Anemia and hyperthyroidism may cause palpitations. Both of these conditions require particular treatment and, if suspected, can be confirmed with blood tests.
When an obvious diagnosis cannot be made, some doctors prescribe drugs to control heart palpitations. Beta-blockers help the heart slow down. Calcium channel blockers relax blood vessels. However, these drugs often bring with them unpleasant side effects, including sexual dysfunction and sluggishness. It makes sense to try natural supplements first.
When supplementing with minerals, calcium and magnesium seem especially important. Calcium supports the cardiac muscle, and magnesium can regulate some types of arrhythmia.
An amino acid called taurine keeps your heart from losing potassium and helps it use calcium and magnesium more effectively. A taurine supplement can regulate heartbeats by actually correcting the arrhythmia. It should be taken along with vitamins B6 and C to ensure proper absorption.
When the heart beats too fast, a Chinese herb called Cordyceps, may help slow the rate. It also increases the blood supply to the heart and may lower blood pressure.
A Heart-Healthy Diet
With any heart-related issue, I recommend a general heart-healthy diet. In addition to fresh fruits and vegetables, don’t forget beans and legumes, fish, dark leafy greens (such as spinach and arugula), whole grains, nuts, spices, herbs, wheat germ and flax meal. And specifically for palpitations, eat avocados, a great source of potassium, which helps to regulate heart rhythm.
If you are experiencing heart palpitations, don’t assume the worst. Do get evaluated for heart disease. But don’t panic! Remember that, in many cases, the problem is less serious and can be solved through natural methods.
Mark Rosenberg, M.D.
Institute For Healthy Aging
Mark Rosenberg, M.D. is director and founder of the “Institute for Anti-Aging” in South Florida. For the past 15 years he has combined modern medicine with nutrition, exercise and physiology to create a natural program for healthier living.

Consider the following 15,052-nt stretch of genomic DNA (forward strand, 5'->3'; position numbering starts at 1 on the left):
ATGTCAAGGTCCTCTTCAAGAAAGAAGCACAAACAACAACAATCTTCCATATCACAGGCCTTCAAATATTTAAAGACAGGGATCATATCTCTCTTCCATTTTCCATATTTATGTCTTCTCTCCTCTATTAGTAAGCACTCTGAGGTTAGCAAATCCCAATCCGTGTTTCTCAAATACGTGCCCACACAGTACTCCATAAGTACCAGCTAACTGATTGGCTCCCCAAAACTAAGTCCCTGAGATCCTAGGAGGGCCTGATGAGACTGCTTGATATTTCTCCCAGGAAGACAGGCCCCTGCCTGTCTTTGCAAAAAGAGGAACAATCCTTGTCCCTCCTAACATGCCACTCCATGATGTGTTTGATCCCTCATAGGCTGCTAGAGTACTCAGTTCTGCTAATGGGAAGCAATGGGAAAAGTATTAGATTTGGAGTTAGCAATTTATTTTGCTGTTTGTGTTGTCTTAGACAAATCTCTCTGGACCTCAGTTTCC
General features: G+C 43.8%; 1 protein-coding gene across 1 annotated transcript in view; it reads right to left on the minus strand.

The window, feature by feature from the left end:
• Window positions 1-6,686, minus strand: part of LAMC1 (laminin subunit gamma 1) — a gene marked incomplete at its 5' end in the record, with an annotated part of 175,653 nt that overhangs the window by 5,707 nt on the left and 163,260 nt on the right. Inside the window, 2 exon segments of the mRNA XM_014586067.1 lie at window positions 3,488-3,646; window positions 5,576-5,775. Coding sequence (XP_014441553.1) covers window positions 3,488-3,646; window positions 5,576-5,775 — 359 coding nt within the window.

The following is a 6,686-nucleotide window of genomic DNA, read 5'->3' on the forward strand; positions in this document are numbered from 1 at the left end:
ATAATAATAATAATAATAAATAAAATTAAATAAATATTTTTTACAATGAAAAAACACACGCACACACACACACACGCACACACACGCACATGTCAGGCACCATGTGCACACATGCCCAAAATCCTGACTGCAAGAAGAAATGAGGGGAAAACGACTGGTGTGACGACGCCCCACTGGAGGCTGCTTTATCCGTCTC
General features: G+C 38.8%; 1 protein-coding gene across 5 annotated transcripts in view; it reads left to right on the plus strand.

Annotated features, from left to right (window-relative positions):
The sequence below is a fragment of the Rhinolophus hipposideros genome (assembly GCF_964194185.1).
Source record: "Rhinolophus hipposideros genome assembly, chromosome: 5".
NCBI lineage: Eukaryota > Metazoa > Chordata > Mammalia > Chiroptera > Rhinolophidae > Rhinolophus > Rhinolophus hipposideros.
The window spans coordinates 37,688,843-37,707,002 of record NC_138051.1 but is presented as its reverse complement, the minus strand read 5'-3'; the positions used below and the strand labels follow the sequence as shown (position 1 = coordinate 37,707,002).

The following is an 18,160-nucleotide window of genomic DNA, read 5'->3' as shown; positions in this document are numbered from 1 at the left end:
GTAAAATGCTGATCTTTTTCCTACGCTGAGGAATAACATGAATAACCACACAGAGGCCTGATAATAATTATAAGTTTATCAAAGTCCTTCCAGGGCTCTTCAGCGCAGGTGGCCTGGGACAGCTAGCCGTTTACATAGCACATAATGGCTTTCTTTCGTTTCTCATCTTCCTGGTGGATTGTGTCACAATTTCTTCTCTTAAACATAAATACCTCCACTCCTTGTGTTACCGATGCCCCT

Dr. Mark Rosenberg received his undergraduate degree from University of Pennsylvania and graduated from Georgetown University School of Medicine. He then completed his residency in emergency medicine in San Antonio, TX at Brooke Army Medical Center, where he won the award of “Teacher and Resident of the Year.”
In 1997, Dr. Rosenberg became a diplomat of the American College of Anti-aging Medicine. He has since become a highly sought-after speaker and lectures frequently on topics such as integrative cancer therapy and anti-aging medicine. In 2009, Dr. Rosenberg will be regularly lecturing in Asia, Europe, and the Middle East.
Dr. Rosenberg has published a physician’s guide to the treatment of drug toxicities and served as a consultant to several hospitals for the treatment of drug overdoses. In addition to drug research, Dr. Rosenberg is avidly involved in supplement research, and has served as the Chief Science Officer for several supplement companies including VitalMax Vitamins.
Dr. Rosenberg has spent much of his time over the past few years studying cancer. He has developed a novel protocol that integrates standard chemotherapeutic regimens with non-toxic natural supplemental regimens. Dr Rosenberg was featured on Fox News for inducing remission on a patient with cancer that had spread from the lungs, to the liver and spine. Wake Forest University is now currently beginning a study using this protocol.